“We should really do something with AI.” Such phrases are not uncommon in boardrooms. And although the intentions of the people making those claims are - generally - positive, we see that the momentum within companies to dive into the realm of AI is often triggered by “The fear of missing out.” And frankly, it’s rather tempting to dive head-first into a promising AI use case although it’s usually not the wisest approach. Let's talk about how to identify the right AI use case for your company.
AI is not 'just another hype', but the hype factor surrounding AI is real.
The past has taught is that following a technology-first approach may lead your organization to one or more of the following pitfalls:
If your AI project lacks direction and is not fully aligned with the company objectives, chances are that your investment project might result in wasted resources and inefficiency. Ask yourself: ‘Is it clear which problem(s) our AI idea actually solves?”
Collaborating on innovation projects can be intensive. Asking your employees to interrupt their operational tasks without this resulting in clear benefits may lead to them getting confused. Or even frustrated.
If the added value for the people that need to use the solution is not clear, you can't expect them to embrace it. Consider engaging your target audience (and especially your early adopters) early on, as they can often provide invaluable insights.
Without clear priorities it’s difficult to ensure that budget and resources go to where they are most needed, when they are most needed. Without clear priorities, you may expect consistent delays and bloated budgets to be common.
Data is one of the key resources for AI applications. Starting with the wrong hypothesis may lead to big challenges trying to include the right data in your models. The worst case scenario? Missing key input data in your initial analysis may result in having to rebuild your data model from the ground up in a later phase.
Often overlooked, but possibly the cause of the biggest challenges for AI projects... Many AI applications deal with personal data, financial data and other sensitive data. Overlooking the requirements from a legal, ethical and/or regulatory perspective may risk blocking the roll-out of your AI solution after it has been developed.
When it comes to technology innovation, people have the tendency to put the cart before the horse. That's a risk leading them into doing “technology for technology’s sake”. This is no different when it comes to AI.
You might be asking yourself: “If technology is not the starting point to spot AI use cases in my company, then where should I start?”
Well… you’ve started asking questions. And that’s a great starting point to find interesting use cases. Our advice is to dive into the problem space. Ask questions first, shoot later.
If I had an hour to solve a problem I'd spend 55 minutes thinking about the problem and five minutes thinking about solutions.Albert Einstein
One effective way to kickstart your journey into the world of AI use cases is by employing the power of "How might we..." questions. These open-ended queries encourage creative thinking and problem exploration. Instead of immediately jumping to solutions, start by framing the problem in the context of your business. For example, "How might we improve customer engagement in our e-commerce platform?"
This approach encourages your team to brainstorm and delve deeper into the challenges you face, providing valuable insights on where AI can make a significant impact. Einstein's words hold true: spend ample time understanding the problem, and the solutions will follow more naturally.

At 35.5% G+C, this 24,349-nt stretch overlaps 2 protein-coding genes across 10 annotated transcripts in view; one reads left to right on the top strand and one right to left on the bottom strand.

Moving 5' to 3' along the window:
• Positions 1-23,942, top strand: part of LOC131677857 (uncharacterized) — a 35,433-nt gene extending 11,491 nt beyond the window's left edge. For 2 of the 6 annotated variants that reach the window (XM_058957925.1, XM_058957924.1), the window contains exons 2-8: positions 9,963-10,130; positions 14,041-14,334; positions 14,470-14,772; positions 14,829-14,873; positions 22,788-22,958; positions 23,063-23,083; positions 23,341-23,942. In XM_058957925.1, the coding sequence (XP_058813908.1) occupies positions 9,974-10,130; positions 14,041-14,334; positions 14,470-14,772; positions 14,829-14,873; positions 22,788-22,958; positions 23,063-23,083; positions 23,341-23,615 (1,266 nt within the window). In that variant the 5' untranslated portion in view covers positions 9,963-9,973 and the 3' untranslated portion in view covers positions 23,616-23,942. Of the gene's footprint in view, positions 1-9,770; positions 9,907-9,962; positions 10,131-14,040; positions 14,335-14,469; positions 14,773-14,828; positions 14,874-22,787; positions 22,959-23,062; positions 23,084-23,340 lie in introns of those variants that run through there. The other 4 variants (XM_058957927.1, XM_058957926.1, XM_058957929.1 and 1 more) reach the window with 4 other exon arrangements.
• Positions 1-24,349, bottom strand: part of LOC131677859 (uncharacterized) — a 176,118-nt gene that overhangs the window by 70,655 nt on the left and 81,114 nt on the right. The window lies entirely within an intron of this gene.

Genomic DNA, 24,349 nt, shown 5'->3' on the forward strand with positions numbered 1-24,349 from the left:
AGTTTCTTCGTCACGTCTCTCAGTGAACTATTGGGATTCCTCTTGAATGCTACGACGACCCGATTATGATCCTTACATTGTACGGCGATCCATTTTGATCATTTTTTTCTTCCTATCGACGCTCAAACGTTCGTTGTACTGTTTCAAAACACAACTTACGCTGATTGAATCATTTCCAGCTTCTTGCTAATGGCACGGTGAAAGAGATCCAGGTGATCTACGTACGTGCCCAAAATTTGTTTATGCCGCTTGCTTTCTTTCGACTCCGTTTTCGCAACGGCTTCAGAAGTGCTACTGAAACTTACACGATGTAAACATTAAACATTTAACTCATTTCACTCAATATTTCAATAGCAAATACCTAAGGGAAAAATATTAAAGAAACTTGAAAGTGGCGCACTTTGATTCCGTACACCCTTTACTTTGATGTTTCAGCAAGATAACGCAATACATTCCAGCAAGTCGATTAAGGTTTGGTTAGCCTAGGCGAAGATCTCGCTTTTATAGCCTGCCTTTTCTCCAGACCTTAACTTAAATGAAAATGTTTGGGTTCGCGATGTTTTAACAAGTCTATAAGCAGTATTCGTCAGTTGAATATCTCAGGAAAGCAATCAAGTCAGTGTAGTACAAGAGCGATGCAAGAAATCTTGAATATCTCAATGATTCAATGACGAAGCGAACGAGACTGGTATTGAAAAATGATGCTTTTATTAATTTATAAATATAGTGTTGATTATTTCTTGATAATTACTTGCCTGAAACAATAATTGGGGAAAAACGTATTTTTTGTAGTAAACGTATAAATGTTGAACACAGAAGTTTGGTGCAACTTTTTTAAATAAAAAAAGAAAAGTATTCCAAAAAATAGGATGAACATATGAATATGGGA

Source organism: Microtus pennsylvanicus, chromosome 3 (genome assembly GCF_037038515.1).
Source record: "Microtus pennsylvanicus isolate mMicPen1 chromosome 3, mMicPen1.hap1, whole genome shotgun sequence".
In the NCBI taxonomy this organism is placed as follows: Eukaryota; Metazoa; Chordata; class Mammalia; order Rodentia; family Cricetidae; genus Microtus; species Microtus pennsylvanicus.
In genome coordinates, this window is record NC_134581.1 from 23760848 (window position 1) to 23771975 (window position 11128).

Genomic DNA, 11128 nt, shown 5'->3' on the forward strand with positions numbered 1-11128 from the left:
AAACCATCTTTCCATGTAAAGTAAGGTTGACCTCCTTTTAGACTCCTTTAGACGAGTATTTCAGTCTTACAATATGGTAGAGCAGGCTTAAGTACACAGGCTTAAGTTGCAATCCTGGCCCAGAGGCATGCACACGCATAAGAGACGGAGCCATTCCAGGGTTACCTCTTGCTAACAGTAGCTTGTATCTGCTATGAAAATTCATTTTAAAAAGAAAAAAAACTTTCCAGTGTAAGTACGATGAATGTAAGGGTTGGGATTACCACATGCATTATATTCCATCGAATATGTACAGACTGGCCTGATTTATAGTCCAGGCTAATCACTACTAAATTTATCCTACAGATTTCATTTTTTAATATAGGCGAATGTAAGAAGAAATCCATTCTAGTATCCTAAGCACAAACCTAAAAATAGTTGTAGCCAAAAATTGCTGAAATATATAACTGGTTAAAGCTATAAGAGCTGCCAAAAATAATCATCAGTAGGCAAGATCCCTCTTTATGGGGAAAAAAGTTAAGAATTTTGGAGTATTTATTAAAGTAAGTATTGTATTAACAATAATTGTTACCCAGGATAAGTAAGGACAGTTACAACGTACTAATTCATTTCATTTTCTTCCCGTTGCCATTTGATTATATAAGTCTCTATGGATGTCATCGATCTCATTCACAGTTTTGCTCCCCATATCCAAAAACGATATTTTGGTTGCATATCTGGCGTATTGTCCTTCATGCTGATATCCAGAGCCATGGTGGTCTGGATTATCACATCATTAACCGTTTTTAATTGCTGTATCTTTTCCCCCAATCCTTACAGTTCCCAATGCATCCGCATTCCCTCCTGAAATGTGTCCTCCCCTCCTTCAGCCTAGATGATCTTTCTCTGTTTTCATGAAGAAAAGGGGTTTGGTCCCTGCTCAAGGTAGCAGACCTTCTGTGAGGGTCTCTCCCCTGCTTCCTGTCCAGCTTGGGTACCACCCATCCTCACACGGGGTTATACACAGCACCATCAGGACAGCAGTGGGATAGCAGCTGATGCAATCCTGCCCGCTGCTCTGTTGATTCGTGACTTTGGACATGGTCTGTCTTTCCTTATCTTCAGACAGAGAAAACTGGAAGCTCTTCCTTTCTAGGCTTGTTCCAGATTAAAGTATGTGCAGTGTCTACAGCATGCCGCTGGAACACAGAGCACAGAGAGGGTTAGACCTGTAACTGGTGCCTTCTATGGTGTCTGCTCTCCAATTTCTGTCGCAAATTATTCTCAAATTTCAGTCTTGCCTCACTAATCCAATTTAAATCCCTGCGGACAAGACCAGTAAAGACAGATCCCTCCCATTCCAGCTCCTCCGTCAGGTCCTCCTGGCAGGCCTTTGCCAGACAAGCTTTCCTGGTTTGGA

The AI canvas is a highly useful tool to validate AI use cases from various angles. It begins by guiding organizations to understand the problem they want to solve and clarifies the desired outcomes. Through its structured approach, the canvas prompts consideration of factors like user adoption, financial implications, potential barriers, and - very importantly - alternative solutions. By leveraging the AI canvas, businesses gain a comprehensive view of their AI initiatives, ensuring that they are well-grounded and aligned with their overarching goals.
The canvas is flexible. It can be used by an individual to quickly validate an idea, but it can just as well be used as a collaboration tool for an innovation team to comprehensively elaborate an AI use case. In both cases, tools such as the AI canvas can help you to systematically validate your AI use cases, identify potential risks and set realistic expectations on the value you may expect once you start building.
What’s next once you have identified and validated a solid AI use case? In order to start the successful development of your AI solution, we recommend adopting an innovation framework that aligns with your organization's goals. Design thinking, lean product management, and agile development are three powerful methodologies to consider.
Combining these frameworks can provide a structured approach to AI innovation that keeps your efforts aligned with your business objectives.
In conclusion, while the allure of AI is undeniable, it's crucial to approach it strategically rather than rushing into it due to FOMO. We advise you to focus on the problem space first, using “How might we…” questions. By using the AI canvas, you can identify and validate AI use cases and determine which ideas are worth pursuing. Once you start the development of your idea into an AI based solution, make sure to use an innovation framework to align your efforts with your business goals and maximize the value of your AI investments.
Not sure how to start? We're happy to guide you through the innovation process.
Download The Value Hub AI Canvas here and go ahead!